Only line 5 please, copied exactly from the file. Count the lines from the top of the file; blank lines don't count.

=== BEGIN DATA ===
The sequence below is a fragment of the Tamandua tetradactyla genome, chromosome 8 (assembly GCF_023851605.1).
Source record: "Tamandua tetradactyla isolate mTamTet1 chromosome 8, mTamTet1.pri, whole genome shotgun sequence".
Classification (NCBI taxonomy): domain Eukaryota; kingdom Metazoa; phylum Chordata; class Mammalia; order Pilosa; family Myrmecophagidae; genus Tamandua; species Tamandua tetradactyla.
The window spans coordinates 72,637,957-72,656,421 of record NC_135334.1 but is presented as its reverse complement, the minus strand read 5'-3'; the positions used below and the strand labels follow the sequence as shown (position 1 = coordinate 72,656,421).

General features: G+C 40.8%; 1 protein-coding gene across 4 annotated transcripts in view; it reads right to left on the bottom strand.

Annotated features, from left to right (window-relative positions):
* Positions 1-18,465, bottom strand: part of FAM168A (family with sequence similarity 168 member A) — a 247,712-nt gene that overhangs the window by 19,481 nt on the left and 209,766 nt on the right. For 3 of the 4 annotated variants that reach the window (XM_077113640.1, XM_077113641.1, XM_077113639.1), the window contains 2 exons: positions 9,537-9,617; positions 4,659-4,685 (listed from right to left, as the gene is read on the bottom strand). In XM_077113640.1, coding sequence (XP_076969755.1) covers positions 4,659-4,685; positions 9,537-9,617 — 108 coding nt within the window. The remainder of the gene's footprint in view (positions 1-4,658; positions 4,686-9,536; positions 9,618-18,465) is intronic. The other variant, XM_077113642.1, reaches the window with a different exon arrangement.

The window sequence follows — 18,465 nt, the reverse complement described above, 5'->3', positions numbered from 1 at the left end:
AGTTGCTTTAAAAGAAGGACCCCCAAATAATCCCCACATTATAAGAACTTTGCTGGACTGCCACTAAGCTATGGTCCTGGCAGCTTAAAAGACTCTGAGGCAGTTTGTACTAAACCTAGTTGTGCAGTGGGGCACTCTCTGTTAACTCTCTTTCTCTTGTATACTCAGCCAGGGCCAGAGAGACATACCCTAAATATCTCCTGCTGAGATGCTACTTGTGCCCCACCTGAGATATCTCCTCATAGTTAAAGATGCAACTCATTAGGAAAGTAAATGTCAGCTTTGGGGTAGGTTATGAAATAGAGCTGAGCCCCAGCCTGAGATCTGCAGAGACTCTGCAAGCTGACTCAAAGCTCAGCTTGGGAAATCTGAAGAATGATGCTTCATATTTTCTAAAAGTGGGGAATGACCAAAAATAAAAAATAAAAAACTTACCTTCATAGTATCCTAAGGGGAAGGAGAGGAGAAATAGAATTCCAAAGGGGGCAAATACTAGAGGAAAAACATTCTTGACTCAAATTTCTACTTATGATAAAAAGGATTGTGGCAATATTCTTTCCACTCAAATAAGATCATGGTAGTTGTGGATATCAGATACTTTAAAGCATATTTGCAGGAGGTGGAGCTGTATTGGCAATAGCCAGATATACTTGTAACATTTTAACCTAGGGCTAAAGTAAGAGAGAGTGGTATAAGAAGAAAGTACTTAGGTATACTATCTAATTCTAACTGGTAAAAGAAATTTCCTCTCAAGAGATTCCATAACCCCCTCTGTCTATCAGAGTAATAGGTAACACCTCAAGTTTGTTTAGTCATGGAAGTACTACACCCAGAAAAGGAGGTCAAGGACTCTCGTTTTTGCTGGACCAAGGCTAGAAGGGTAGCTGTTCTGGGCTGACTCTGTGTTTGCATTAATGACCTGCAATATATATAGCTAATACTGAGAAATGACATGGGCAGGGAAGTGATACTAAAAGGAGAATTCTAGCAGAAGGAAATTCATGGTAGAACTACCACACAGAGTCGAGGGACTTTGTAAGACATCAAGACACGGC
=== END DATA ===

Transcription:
General features: G+C 40.8%; 1 protein-coding gene across 4 annotated transcripts in view; it reads right to left on the bottom strand.